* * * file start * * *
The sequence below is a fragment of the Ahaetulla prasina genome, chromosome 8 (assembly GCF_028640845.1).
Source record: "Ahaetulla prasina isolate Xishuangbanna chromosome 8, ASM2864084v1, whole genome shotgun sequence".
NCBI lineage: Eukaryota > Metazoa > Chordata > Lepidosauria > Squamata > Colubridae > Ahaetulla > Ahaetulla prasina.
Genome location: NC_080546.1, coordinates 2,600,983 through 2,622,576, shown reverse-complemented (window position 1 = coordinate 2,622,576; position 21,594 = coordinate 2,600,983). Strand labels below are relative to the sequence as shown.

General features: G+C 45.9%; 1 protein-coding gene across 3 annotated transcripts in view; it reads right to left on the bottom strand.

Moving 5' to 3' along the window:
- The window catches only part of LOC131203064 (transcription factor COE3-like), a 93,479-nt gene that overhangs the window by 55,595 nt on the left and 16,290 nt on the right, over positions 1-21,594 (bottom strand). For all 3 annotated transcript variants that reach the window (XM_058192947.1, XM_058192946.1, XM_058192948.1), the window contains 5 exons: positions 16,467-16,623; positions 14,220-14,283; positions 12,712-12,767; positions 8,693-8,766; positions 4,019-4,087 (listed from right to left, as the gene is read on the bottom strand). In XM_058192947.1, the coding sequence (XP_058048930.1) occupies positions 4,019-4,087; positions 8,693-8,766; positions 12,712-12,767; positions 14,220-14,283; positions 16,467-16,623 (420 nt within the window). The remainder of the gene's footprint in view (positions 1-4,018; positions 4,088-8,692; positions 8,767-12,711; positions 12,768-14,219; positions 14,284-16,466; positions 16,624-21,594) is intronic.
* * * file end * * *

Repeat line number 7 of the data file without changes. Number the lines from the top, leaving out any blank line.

- The window catches only part of LOC131203064 (transcription factor COE3-like), a 93,479-nt gene that overhangs the window by 55,595 nt on the left and 16,290 nt on the right, over positions 1-21,594 (bottom strand). For all 3 annotated transcript variants that reach the window (XM_058192947.1, XM_058192946.1, XM_058192948.1), the window contains 5 exons: positions 16,467-16,623; positions 14,220-14,283; positions 12,712-12,767; positions 8,693-8,766; positions 4,019-4,087 (listed from right to left, as the gene is read on the bottom strand). In XM_058192947.1, the coding sequence (XP_058048930.1) occupies positions 4,019-4,087; positions 8,693-8,766; positions 12,712-12,767; positions 14,220-14,283; positions 16,467-16,623 (420 nt within the window). The remainder of the gene's footprint in view (positions 1-4,018; positions 4,088-8,692; positions 8,767-12,711; positions 12,768-14,219; positions 14,284-16,466; positions 16,624-21,594) is intronic.